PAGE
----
BOGOTA, Colombia – Law enforcement officials say a border region butcher with a bad headlight might help shed light on the scope of Venezuelan military involvement in the cocaine trade.
A drug trafficking indictment against Gersain Viafara-Mina was unsealed Oct. 16 by a judge in the Southern District of New York, a day after Colombia extradited the 49-year-old to the U.S.
Law enforcement officials say the Colombian native was a low-level but key conduit between drug traffickers from several nations and members of Venezuela’s military in that country’s wild west, the state of Apure, which the U.S. says is home to hundreds of clandestine airstrips.
In his first court appearance in the U.S., Viafara-Mina pleaded not guilty to charges of importing more than 5 kilograms of cocaine into the U.S. A Drug Enforcement Administration official alleged in an affidavit supporting the indictment that Viafara-Mina helped arrange numerous drug flights, some carrying as much as 1.6 tons of cocaine, since 2010.
In intercepted phone calls and text messages, Viafara-Mina can be heard allegedly negotiating the illegal sale of transponder codes normally assigned by Venezuelan authorities to authorized flights, according to the not-yet-public affidavit, a copy of which was obtained by The Associated Press. It says he’s also heard boasting of unnamed “high-level political contacts” that can ensure safe passage for drug flights as well as efforts to win release of a plane seized by the military nine days earlier.
One witness, according to the affidavit, also saw him help load 1,650 pounds of cocaine onto a Honduras-bound flight as armed guerrillas of the Revolutionary Armed Forces of Colombia stood guard.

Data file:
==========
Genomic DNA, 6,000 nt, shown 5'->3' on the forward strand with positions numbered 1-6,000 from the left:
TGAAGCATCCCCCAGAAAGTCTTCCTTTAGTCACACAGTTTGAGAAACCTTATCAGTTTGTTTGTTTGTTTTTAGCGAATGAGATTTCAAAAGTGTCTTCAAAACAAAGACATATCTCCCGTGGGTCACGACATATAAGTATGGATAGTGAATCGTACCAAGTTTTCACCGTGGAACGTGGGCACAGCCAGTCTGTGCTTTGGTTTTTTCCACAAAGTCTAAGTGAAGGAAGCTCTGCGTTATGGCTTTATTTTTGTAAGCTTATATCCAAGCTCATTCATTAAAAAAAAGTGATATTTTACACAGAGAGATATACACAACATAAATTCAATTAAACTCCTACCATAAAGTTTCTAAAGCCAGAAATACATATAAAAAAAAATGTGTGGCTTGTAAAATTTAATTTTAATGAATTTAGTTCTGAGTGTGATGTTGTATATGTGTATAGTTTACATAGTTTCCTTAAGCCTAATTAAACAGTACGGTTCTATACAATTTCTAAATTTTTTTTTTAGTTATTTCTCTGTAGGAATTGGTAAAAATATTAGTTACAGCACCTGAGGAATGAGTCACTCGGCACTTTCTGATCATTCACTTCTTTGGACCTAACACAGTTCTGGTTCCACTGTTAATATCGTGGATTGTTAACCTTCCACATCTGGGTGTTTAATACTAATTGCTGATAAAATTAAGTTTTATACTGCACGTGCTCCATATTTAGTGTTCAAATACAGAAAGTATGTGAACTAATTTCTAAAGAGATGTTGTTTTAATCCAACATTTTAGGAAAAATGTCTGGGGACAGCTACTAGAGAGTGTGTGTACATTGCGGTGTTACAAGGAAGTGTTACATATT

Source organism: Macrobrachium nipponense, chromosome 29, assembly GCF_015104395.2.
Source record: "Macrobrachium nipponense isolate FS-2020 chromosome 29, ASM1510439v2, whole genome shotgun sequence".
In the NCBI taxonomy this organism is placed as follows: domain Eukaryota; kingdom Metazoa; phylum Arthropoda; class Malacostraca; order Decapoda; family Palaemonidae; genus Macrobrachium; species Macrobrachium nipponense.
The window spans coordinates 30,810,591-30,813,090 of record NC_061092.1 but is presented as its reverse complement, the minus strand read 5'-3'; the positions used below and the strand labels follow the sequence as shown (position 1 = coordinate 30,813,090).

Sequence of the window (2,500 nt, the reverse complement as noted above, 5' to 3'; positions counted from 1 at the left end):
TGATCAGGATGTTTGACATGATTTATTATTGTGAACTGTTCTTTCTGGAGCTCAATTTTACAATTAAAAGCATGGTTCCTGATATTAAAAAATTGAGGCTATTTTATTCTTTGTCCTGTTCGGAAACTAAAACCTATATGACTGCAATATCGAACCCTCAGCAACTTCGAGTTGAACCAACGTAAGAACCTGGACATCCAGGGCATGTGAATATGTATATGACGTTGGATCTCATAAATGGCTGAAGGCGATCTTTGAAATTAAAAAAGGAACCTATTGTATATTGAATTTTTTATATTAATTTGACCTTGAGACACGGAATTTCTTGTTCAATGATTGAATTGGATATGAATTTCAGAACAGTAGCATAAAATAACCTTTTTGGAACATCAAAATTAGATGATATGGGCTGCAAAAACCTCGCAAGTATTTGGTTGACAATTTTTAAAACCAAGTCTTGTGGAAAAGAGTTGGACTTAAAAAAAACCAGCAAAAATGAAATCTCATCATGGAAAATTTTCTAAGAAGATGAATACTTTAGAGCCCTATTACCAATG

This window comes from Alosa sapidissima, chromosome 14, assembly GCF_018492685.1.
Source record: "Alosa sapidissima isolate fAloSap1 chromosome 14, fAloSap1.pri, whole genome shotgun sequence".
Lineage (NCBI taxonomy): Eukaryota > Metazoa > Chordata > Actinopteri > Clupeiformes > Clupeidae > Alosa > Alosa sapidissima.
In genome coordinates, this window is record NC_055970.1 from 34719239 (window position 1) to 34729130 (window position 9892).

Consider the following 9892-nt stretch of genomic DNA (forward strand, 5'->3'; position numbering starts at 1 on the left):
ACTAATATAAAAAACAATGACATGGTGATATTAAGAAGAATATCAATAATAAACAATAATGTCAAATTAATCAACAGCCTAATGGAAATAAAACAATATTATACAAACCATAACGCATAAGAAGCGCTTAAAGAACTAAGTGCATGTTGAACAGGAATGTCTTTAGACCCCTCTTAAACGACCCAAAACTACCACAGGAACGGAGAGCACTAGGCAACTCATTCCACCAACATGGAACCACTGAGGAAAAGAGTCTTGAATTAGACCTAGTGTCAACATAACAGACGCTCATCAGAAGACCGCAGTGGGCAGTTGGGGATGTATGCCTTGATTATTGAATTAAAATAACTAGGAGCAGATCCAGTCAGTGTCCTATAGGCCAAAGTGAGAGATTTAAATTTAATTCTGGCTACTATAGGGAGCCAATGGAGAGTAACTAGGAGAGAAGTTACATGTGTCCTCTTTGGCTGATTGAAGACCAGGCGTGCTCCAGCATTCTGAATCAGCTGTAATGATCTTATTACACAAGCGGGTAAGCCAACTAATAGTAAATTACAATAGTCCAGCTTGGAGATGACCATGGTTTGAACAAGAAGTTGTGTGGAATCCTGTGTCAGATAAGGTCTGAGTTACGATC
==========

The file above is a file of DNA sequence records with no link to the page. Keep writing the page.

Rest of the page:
Investigators allege Viafara-Mina charged at least $100,000 per flight, proceeds of which would be paid in the form of bribes higher up the chain so military officers wouldn’t scramble fighter jets if they suspected drugs were aboard.
Born in Colombia, Viafara-Mina owned a butcher’s shop in Apure, a sparsely populated region of sweltering plains where an airstrip can be built in a few hours.
Brazilian prosecutors indicted him in 2003 on charges of trying to smuggle Colombian cocaine to Africa, but the charges were later dropped because the evidence was gathered illegally.
U.S. and Colombian officials had been tracking him for at least two years, but he appears to have been done in by Venezuela’s economic crisis, which has led to shortages of all sorts. Investigators caught him when he crossed the border to the Colombian town of Puerto Carreno to pick up a spare headlamp for his truck, said a Colombian official assigned to the case who, like others interviewed, agreed to discuss it only on condition of anonymity because he was not authorized to talk about a continuing investigation.
The U.S. government says that more than 200 tons a year of cocaine flows through Venezuela, about a third of Colombia’s estimated production. Much of it is believed to pass through Apure.
The U.S has been steadily stepping up pressure on high-ranking members of Venezuela’s military, police and government officials for their role in making the country an important transit zone for narcotics heading to the U.S. and Europe.
But while several Venezuelan officials, including a former defense minister and head of military intelligence, have been indicted or sanctioned in the U.S., and many more are under investigation, much of the evidence remains unseen as prosecutors build their cases.
Venezuelan officials have strongly rejected claims that their country has become a haven for drug trafficking. They blame Colombia’s well-oiled criminal gangs for corrupting officials and spreading violence across the border, and say U.S.-led investigations against prominent officials are an attempt to destabilize President Nicolas Maduro’s strongly anti-Washington government.
They also trumpet their record seizure last year of 46 metric tons of illegal drugs and the shooting down of more than 100 suspected drug flights in recent years.
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